Cartoon critics Phil Witte and Rex Hesner look behind the gags to debate what makes a cartoon tick. This week our intrepid critics take a look at home remodeling cartoons.
One of the less horrifying consequences of the Covid pandemic has been the surge in home remodeling. Apparently, people cooped up for months at home look around, and decide they need nicer rooms to stay confined in.
If you’ve survived a home remodel, you know it’s no picnic. That goes double if you have a live-in partner. Joint decision-making leads to joint arguments over money, design, and who gets more closet space. Add to the mix hammering, paint fumes, and dust everywhere, and you have a perfect subject for cartoons.
David Sipress sums up the experience of living in a construction zone: walls stripped down to the studs, power tools on the floor, actual living space reduced to the square footage of a prison cell. Survival is the goal.
Homeowners want to know what they’re getting into with a major remodel. An experienced general contractor can provide a cost estimate. The G.C. in Robert Leighton’s cartoon has enough experience to prepare this couple for what could happen, taking into account more than the mere monetary costs. The humor builds in the caption as the stakes increase, and the exaggeration becomes more plausible.
Homeowners are often shocked at the cost of even a modest remodel. Accurate estimates are a good reality check and often result in scaling down a project. Sometimes they result in more reflexive responses. The reaction of the husband in Todd Condron’s cartoon is visceral.
The contractor is just one member of the remodeling team. The project starts with the architect, who works with the clients to create a design that aligns with their desires. The contractor turns the plans into reality. And, as pointed out by Phil Witte, co-author of Anatomy of a Cartoon, one professional keeps the marital framework sturdy to prevent a domestic collapse.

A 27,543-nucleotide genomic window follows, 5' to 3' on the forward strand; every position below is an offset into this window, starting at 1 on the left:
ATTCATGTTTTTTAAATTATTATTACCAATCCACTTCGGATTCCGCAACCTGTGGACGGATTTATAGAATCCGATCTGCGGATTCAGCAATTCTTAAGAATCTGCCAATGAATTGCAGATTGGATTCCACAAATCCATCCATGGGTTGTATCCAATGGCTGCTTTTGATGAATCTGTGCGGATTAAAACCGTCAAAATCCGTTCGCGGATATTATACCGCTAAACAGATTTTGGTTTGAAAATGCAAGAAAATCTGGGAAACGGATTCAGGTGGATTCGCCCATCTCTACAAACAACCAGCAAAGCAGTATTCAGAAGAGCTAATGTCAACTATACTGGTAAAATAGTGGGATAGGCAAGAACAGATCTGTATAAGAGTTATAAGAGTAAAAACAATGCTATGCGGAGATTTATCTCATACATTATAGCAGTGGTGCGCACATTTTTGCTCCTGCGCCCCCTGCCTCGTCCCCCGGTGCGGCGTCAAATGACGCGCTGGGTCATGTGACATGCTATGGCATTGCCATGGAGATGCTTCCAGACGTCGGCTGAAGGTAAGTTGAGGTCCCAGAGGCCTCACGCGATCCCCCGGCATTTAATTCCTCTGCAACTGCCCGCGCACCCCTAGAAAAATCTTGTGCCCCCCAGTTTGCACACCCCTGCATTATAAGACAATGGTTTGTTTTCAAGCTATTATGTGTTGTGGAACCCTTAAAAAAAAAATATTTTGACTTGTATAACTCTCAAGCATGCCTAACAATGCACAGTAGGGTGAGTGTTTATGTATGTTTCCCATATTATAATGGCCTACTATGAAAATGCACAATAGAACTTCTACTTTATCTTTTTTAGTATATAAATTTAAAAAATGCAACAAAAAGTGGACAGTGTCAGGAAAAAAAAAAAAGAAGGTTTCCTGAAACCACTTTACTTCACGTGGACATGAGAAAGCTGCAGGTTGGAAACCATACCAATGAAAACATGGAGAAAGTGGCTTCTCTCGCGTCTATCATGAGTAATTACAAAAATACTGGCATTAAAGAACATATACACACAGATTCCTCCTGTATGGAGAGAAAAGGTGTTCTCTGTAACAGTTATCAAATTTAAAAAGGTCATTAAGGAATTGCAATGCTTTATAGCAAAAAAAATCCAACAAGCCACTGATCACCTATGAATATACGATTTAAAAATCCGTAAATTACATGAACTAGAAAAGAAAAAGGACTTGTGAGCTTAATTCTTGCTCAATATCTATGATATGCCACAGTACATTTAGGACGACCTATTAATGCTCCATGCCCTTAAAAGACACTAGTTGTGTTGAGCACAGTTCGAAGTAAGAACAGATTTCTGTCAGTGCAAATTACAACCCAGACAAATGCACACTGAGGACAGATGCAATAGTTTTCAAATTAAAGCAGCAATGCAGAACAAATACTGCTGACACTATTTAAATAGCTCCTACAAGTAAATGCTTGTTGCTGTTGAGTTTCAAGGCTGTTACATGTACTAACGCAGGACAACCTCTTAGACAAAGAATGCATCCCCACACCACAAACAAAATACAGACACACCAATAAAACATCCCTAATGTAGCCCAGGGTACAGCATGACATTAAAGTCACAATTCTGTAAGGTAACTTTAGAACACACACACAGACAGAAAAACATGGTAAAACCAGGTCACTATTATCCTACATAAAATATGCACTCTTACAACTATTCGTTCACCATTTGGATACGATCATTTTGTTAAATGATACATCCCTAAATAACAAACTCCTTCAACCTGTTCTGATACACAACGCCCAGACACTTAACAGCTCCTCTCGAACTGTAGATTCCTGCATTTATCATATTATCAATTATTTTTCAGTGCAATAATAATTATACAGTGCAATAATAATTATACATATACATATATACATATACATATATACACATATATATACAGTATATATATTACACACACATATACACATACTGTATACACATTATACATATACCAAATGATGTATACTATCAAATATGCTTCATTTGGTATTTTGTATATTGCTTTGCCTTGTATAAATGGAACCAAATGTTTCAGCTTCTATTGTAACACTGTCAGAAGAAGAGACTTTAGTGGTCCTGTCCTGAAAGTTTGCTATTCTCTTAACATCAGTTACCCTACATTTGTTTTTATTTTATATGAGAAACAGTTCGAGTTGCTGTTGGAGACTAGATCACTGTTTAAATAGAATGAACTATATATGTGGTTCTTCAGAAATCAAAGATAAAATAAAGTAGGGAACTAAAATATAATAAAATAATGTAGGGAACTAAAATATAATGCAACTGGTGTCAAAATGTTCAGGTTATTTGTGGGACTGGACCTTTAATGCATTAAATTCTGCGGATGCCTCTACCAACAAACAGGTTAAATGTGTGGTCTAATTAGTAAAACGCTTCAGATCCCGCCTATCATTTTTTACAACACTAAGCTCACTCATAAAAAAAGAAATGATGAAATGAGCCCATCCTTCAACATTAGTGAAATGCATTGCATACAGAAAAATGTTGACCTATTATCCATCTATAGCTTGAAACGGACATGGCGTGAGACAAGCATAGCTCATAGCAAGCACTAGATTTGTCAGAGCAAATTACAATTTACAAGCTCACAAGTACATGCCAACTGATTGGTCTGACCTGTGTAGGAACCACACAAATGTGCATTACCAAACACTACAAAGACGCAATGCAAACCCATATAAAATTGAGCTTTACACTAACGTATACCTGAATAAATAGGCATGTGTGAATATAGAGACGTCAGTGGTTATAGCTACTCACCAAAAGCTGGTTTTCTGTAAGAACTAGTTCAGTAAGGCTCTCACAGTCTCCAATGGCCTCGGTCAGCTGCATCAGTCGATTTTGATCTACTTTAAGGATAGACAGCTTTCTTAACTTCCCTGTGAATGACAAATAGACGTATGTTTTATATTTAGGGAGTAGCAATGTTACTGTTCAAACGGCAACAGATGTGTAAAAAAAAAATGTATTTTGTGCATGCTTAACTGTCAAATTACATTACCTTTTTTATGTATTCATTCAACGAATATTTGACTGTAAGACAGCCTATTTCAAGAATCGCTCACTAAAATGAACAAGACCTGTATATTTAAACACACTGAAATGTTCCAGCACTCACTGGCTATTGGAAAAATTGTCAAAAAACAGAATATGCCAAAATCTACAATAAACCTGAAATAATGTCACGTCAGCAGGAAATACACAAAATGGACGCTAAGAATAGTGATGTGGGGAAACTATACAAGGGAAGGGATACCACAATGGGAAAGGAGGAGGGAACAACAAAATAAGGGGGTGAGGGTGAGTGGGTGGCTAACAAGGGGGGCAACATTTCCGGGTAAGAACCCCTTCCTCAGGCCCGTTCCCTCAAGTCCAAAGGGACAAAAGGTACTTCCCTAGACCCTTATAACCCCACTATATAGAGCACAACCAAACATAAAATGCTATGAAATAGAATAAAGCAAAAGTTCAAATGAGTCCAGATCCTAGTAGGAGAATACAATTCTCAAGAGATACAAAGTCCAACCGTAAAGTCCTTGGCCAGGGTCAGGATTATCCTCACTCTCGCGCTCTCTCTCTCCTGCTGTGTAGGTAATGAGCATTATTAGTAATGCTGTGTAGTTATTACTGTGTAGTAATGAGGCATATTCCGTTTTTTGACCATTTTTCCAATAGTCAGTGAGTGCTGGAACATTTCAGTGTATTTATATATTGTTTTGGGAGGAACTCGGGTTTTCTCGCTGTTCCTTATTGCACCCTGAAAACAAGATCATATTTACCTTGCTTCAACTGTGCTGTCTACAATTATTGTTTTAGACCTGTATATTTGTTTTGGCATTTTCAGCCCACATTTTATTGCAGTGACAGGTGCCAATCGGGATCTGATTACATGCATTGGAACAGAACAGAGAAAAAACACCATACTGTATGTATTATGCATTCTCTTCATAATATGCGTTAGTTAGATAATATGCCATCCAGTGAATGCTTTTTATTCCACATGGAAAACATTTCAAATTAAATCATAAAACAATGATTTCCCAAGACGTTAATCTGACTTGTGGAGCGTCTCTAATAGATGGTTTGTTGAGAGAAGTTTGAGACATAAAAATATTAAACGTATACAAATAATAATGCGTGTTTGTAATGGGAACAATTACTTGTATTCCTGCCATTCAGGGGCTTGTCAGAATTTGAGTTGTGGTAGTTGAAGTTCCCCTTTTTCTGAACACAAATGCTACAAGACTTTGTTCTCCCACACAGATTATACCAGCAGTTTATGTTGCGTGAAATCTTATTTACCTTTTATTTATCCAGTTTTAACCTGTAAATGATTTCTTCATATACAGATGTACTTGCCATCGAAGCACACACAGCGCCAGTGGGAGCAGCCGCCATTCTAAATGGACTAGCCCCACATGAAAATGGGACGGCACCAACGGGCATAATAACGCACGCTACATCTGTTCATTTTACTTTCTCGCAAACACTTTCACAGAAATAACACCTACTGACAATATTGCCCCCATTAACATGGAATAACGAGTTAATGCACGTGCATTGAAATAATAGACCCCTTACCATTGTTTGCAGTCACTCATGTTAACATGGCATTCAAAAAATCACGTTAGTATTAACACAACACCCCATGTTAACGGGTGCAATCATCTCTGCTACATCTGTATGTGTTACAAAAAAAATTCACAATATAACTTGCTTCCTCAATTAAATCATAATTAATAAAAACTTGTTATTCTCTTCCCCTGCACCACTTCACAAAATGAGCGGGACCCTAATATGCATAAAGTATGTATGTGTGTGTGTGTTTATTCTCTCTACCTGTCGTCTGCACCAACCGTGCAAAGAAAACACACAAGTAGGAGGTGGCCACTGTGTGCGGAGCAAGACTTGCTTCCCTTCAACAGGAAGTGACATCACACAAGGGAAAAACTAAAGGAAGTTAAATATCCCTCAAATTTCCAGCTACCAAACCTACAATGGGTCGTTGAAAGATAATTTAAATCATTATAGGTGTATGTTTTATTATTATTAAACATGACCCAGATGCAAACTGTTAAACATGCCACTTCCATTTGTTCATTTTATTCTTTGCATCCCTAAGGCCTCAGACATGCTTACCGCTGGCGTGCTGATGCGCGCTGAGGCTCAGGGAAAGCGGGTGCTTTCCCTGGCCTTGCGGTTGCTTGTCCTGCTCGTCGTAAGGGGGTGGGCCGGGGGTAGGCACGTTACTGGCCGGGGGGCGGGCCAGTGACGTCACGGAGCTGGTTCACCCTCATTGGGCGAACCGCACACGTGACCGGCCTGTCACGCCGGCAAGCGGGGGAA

Renovations are an interesting topic of conversation if you’re considering such an undertaking. If not, then talking about a home remodel is verbal Ambien. Cartoonist Amy Hwang, who trained as an architect, may have been inspired by a certain type of client who can’t understand why some folks might not be fascinated by bathroom tile.
In another Amy Hwang cartoon that is more specifically architectural, the entire drawing consists of similar structures devoid of people. A boxed title explains the odd line-up of newly erected wooden barns. Perhaps their wood will be reclaimed before it is even claimed.
Of course, if a guest wants to compliment a homeowner on a renovation, that’s a different matter. Here, British cartoonist Colin Dukelow offers an unexpected take on that situation. The artwork is fairly eccentric for a gag cartoon—pea-sized heads, wavy lines combined with ruler-straight edges, washes together with patterned backgrounds—works well with the surprising caption. Cool.
A home makeover can give a tired residence a fresh look. A brick facade and chimney, large glass panels, and a bit of landscaping all add value to the familiar dark castle often depicted in Frank Cotham’s cartoons. This one goes the anachronism route in a big way. Details include the spear-bearing sentry atop the tower contrasted with the satellite dish on the new wing’s roof. Similarly, the caption begins with a contemporary-sounding phrase and ends with an archaic one—a testament to Cotham’s twin skills as artist and gag writer.
“This Old House,” the home improvement show on PBS, now in its 42nd season–that’s not a typo–has become such a touchstone for homeowners seeking expert advice without paying for it that it functions as a verb in William Haefeli’s cartoon. And the realtor knows exactly what the speaker means.
A major renovation or addition isn’t always needed to give a home a new look. Sometimes a little redecorating will do the trick. Of course, like the mouse in the children’s book who gets a cookie, a simple addition can lead to a cascade of consequences. Undoubtedly, that is what’s in the man’s mind as he surveys the room, perhaps soon to be unrecognizable, in another cartoon by Robert Leighton. Mission creep looms.
Mick Stevens takes a common cartoon setting—heaven—and renders it almost unrecognizable simply by substituting clouds with, of all unheavenly things, carpeting. It’s as if we’re in a suburban track home. One might not think heaven needs much in the way of redecorating, but perhaps it’s part of God’s unknowable plan. Change, even in heaven, is good.